The Incredible Edible Egg

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Nature has given us the gift of a miraculous culinary ingredient.  What would a cook do without eggs?  It may well be the most versatile ingredient in the kitchen, and an almost perfect food.  It’s everything in one little package –  low in calories, high in protein, and contains calcium, iron, riboflavin, and vitamins A and D.  Not to mention how incredibly delicious it is.  I remember studying eggs in 7th grade Home Ec class.  The teacher had us crack and observe various sizes of eggs;  Grade AA, Grade A,  and Grade B, then she would have us fry, poach, and hard-boil them using sizes jumbo, large, extra large, small, and peewee.  I don’t know if I have ever seen a peewee since that 7th grade class!  I suppose that wonderful class and teacher started my fascination with the incredible edible egg.
Eggs evoke such great childhood memories like dyeing and decorating Easter eggs, the fun of Easter egg hunts, and waking up Easter morning to egg-filled baskets.  And after all that, we start making egg salad sandwiches, stuffed eggs, and creamed eggs on toast. 
There are fascinating tales about the mythology, customs, and beliefs about the egg.  Many pre-Christian peoples believed the world itself was created from an egg.  Phoenicians thought the egg was formed in primeval waters and split open to form two parts – heaven and earth.  The Mayan medicine men handed an egg back and forth in front of the face of those they believed to be bewitched.  Eggs were believed to insure fertility.  French brides used to break an egg on the threshold when entering a new home. 
Man discovered very early that the egg was good to eat.  Today, it is obviously used in countless cuisines all over the world.  You will rarely see a Scandinavian buffet table without eggs.  A Finnish dish of Karelian pies is served with an egg butter, where hard-boiled eggs are chopped and stirred into soft butter.  The French have a knack for omelets, crepes, souffles, and quiches.  Portuguese breads tuck hard-cooked eggs into breads.  The Japanese use eggs for steamed custards and tempura batter.  Greeks use eggs in avgolemono and sweets.  In Mexico, a favorite breakfast is huevos rancheros.  And in our American cuisine, we make chiffon cakes and pecan pies.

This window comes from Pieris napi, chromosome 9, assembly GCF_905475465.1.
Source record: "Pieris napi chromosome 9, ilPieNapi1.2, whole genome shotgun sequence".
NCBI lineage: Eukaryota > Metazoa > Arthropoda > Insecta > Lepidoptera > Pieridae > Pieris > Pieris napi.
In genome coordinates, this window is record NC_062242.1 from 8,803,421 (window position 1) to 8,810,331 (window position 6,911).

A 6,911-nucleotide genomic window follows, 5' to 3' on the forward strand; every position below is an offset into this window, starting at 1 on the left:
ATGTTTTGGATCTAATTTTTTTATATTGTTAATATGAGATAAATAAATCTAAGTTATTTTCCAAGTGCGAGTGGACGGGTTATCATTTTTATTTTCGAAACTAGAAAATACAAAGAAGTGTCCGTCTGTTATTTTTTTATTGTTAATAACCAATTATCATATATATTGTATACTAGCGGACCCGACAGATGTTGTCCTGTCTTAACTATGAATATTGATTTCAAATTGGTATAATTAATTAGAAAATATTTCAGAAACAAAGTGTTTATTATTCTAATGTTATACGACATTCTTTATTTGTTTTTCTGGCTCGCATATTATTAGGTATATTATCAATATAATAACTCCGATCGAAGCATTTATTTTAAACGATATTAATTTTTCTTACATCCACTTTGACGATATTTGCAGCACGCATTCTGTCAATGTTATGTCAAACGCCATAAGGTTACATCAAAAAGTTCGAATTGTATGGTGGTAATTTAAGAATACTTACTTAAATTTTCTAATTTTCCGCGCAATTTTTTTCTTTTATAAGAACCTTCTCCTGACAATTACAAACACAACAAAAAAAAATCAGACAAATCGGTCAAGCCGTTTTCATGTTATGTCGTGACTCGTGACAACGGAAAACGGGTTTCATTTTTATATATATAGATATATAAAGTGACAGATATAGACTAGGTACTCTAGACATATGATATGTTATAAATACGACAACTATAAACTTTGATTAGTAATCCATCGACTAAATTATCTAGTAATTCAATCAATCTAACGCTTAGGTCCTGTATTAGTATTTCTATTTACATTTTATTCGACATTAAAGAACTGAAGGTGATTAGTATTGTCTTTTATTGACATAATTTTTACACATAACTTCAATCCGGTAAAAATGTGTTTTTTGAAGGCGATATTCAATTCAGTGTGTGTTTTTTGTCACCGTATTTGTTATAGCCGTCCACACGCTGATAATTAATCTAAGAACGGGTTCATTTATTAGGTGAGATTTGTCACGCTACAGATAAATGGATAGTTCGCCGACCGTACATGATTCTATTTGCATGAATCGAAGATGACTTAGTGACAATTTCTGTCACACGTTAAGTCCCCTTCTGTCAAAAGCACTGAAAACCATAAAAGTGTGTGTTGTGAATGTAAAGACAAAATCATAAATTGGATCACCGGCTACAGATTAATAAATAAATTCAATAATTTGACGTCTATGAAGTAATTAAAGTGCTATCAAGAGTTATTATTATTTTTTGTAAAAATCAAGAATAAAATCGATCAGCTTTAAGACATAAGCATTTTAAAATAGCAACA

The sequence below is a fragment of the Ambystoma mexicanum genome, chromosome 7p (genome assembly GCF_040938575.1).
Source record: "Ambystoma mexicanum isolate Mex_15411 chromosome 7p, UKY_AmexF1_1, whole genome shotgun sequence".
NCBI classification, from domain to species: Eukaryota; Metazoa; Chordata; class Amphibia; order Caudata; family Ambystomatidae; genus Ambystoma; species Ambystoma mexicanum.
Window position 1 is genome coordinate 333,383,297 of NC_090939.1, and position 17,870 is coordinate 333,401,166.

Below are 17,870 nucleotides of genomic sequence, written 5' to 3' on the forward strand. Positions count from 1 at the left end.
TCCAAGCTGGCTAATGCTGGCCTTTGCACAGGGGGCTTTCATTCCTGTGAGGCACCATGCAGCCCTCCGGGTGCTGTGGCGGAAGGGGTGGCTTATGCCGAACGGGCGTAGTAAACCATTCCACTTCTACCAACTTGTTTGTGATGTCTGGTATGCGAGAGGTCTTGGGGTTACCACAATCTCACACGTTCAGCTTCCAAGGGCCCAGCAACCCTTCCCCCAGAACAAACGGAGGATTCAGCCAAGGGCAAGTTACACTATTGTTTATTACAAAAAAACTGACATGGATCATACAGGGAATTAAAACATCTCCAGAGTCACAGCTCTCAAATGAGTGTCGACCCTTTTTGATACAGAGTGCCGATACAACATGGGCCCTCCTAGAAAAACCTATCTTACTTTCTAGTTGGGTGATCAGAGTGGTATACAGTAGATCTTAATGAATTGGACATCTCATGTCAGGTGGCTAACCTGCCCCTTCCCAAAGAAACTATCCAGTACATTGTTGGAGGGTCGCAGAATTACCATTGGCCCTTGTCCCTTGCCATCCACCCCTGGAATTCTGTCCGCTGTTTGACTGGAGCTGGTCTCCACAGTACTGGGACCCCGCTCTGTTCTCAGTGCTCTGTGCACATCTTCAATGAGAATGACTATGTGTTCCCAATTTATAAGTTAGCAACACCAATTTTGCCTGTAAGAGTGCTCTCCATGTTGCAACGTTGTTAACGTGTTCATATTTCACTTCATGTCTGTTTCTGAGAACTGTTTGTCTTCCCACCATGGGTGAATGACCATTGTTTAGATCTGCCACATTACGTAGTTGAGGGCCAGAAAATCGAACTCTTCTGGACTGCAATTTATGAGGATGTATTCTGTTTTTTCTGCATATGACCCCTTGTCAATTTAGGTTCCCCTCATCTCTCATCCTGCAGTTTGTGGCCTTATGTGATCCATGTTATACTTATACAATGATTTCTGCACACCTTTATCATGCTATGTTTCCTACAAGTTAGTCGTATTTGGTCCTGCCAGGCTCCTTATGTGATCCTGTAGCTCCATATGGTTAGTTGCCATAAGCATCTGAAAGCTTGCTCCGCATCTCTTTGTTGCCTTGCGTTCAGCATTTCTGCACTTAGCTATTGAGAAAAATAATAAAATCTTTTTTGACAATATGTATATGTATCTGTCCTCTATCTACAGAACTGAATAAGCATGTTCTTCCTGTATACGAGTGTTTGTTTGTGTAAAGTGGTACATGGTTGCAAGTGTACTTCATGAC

The Egg Cookery book is from one of my favorite authors, Lou Seibert Pappas.  I have many of her cookbooks and the recipes are always terrific and reliable.  In the book there are recipes for soups, salads, entrees, omelets, souffles, quiches, sauces, breads, pastries, and desserts.  One of my favorites is the sausage and egg bistro salad, which is a combination of hot French sausages and coddled eggs nestled in crisp greens.  I am also happy with a simple poached egg.  I wish I could find my Home Ec teacher from long ago and tell her what an influence she had over my lifetime egg obsession, and ask her where in the world to find those peewee eggs.

Which came first??


2 Responses to The Incredible Edible Egg

  1. October 15, 2018 at 11:51 am #

    I was thinking of buying Lou Seibert Pappas’ book called Greek Cooking…however, I would love to see the spanakopita recipe in it before I buy it…do you happen to have this book and/or have you tried that recipe?

    • October 16, 2018 at 1:21 pm #

      Hi Ann- I did have this cookbook but unfortunately it was lost in a flood. I don’t remember the details of this book, but I have other Lou Seibert Pappas books and always loved the recipes. Maybe someone reading here can help you, or if I happen to find the Greek cookbook, I will send you the spanakopita recipe. I seem to remember a good spanakopita recipe in one of the Silver Palate cookbooks. Thanks so much for writing. Good luck!

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